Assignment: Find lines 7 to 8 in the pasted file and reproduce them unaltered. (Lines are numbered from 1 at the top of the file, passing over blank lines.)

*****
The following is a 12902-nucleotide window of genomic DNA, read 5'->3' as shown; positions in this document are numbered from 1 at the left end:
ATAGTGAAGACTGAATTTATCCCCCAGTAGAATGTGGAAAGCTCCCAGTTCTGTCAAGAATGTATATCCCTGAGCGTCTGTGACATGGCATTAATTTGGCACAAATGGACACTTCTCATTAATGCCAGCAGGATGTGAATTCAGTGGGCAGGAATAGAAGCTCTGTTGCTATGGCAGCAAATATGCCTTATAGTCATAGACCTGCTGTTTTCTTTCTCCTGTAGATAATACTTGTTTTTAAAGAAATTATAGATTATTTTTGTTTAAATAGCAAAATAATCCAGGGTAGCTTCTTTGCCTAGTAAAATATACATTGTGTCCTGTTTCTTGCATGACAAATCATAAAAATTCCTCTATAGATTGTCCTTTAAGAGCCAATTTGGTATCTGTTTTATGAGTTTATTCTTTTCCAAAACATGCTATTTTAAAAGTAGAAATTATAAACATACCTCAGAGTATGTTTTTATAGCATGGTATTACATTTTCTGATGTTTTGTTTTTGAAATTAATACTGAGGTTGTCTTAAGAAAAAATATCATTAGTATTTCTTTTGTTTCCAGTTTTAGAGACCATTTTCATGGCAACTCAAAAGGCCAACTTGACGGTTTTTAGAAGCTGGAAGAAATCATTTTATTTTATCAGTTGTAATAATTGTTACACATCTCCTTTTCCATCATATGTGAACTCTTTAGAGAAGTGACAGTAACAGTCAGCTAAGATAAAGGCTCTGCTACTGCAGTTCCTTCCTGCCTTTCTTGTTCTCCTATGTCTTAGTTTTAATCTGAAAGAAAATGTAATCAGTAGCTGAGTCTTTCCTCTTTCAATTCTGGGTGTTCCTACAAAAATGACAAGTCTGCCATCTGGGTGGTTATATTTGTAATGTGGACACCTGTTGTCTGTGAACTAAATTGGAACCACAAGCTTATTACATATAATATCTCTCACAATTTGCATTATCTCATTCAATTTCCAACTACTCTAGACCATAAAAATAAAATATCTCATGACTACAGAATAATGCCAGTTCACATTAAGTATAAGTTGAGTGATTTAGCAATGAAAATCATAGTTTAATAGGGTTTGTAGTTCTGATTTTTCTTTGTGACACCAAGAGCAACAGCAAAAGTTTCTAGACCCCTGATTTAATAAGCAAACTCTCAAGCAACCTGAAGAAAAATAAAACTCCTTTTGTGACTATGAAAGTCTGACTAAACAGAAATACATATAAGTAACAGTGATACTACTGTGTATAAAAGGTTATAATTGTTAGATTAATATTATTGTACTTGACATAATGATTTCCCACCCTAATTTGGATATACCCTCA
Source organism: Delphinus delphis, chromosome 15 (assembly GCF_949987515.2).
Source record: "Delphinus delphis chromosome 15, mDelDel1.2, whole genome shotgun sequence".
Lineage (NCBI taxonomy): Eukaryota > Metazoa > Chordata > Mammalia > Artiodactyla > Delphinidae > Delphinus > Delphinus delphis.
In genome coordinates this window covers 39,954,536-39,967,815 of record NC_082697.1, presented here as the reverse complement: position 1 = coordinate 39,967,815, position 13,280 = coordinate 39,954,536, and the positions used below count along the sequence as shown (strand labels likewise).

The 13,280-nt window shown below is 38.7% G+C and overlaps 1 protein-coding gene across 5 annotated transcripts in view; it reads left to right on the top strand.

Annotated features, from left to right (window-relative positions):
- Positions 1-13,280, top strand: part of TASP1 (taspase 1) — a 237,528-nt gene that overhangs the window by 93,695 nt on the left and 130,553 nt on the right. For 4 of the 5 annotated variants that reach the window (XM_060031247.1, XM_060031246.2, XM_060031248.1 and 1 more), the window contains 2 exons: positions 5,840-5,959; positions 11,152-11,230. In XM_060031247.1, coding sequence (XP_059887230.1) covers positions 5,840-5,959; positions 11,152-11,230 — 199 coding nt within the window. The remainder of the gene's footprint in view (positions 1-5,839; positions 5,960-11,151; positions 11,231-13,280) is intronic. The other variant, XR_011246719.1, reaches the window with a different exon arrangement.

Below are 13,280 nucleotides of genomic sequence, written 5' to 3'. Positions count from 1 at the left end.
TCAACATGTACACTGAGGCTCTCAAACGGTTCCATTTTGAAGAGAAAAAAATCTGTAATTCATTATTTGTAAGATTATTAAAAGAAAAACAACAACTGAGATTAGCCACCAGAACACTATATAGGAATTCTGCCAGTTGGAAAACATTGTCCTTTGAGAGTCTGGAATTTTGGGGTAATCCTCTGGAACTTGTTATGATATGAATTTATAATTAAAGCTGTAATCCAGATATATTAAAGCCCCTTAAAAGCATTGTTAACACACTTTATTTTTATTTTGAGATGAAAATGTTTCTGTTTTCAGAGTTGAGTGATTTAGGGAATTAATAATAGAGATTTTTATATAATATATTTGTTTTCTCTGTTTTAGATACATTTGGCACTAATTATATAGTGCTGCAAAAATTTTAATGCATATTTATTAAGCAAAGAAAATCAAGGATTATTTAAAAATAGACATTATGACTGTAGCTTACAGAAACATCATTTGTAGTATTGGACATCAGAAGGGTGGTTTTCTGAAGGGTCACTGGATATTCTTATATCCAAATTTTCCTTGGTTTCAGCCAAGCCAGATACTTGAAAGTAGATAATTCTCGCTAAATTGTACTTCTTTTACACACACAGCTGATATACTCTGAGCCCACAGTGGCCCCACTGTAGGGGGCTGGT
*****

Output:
The 13,280-nt window shown below is 38.7% G+C and overlaps 1 protein-coding gene across 5 annotated transcripts in view; it reads left to right on the top strand.

Annotated features, from left to right (window-relative positions):